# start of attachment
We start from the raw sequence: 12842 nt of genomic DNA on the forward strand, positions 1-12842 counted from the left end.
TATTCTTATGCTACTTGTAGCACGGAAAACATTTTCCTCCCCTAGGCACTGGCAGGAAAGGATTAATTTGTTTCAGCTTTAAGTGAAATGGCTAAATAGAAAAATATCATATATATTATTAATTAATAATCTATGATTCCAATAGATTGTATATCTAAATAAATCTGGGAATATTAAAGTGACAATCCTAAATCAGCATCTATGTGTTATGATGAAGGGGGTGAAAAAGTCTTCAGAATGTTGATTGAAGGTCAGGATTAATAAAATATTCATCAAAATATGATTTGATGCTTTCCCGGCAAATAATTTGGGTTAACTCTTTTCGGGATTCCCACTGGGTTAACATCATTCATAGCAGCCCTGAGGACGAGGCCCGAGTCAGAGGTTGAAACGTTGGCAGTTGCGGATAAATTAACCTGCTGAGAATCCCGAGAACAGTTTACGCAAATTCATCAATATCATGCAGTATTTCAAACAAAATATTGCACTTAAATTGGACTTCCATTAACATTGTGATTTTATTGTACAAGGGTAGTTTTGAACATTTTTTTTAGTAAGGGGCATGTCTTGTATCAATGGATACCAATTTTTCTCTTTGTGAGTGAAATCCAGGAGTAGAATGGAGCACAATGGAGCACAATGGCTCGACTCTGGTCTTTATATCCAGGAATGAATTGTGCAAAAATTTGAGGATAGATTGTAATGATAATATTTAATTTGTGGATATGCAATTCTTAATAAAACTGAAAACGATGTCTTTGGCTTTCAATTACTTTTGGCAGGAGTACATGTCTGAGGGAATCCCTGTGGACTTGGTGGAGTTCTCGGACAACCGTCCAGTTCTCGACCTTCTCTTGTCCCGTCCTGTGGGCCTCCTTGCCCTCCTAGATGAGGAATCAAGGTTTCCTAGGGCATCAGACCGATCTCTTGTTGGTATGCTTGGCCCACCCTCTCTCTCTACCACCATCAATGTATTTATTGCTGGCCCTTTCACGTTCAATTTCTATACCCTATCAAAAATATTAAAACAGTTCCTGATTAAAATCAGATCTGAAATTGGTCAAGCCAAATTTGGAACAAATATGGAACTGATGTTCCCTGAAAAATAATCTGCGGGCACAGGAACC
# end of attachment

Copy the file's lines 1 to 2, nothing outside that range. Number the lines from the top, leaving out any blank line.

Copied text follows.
We start from the raw sequence: 12842 nt of genomic DNA on the forward strand, positions 1-12842 counted from the left end.
TATTCTTATGCTACTTGTAGCACGGAAAACATTTTCCTCCCCTAGGCACTGGCAGGAAAGGATTAATTTGTTTCAGCTTTAAGTGAAATGGCTAAATAGAAAAATATCATATATATTATTAATTAATAATCTATGATTCCAATAGATTGTATATCTAAATAAATCTGGGAATATTAAAGTGACAATCCTAAATCAGCATCTATGTGTTATGATGAAGGGGGTGAAAAAGTCTTCAGAATGTTGATTGAAGGTCAGGATTAATAAAATATTCATCAAAATATGATTTGATGCTTTCCCGGCAAATAATTTGGGTTAACTCTTTTCGGGATTCCCACTGGGTTAACATCATTCATAGCAGCCCTGAGGACGAGGCCCGAGTCAGAGGTTGAAACGTTGGCAGTTGCGGATAAATTAACCTGCTGAGAATCCCGAGAACAGTTTACGCAAATTCATCAATATCATGCAGTATTTCAAACAAAATATTGCACTTAAATTGGACTTCCATTAACATTGTGATTTTATTGTACAAGGGTAGTTTTGAACATTTTTTTTAGTAAGGGGCATGTCTTGTATCAATGGATACCAATTTTTCTCTTTGTGAGTGAAATCCAGGAGTAGAATGGAGCACAATGGAGCACAATGGCTCGACTCTGGTCTTTATATCCAGGAATGAATTGTGCAAAAATTTGAGGATAGATTGTAATGATAATATTTAATTTGTGGATATGCAATTCTTAATAAAACTGAAAACGATGTCTTTGGCTTTCAATTACTTTTGGCAGGAGTACATGTCTGAGGGAATCCCTGTGGACTTGGTGGAGTTCTCGGACAACCGTCCAGTTCTCGACCTTCTCTTGTCCCGTCCTGTGGGCCTCCTTGCCCTCCTAGATGAGGAATCAAGGTTTCCTAGGGCATCAGACCGATCTCTTGTTGGTATGCTTGGCCCACCCTCTCTCTCTACCACCATCAATGTATTTATTGCTGGCCCTTTCACGTTCAATTTCTATACCCTATCAAAAATATTAAAACAGTTCCTGATTAAAATCAGATCTGAAATTGGTCAAGCCAAATTTGGAACAAATATGGAACTGATGTTCCCTGAAAAATAATCTGCGGGCACAGGAACC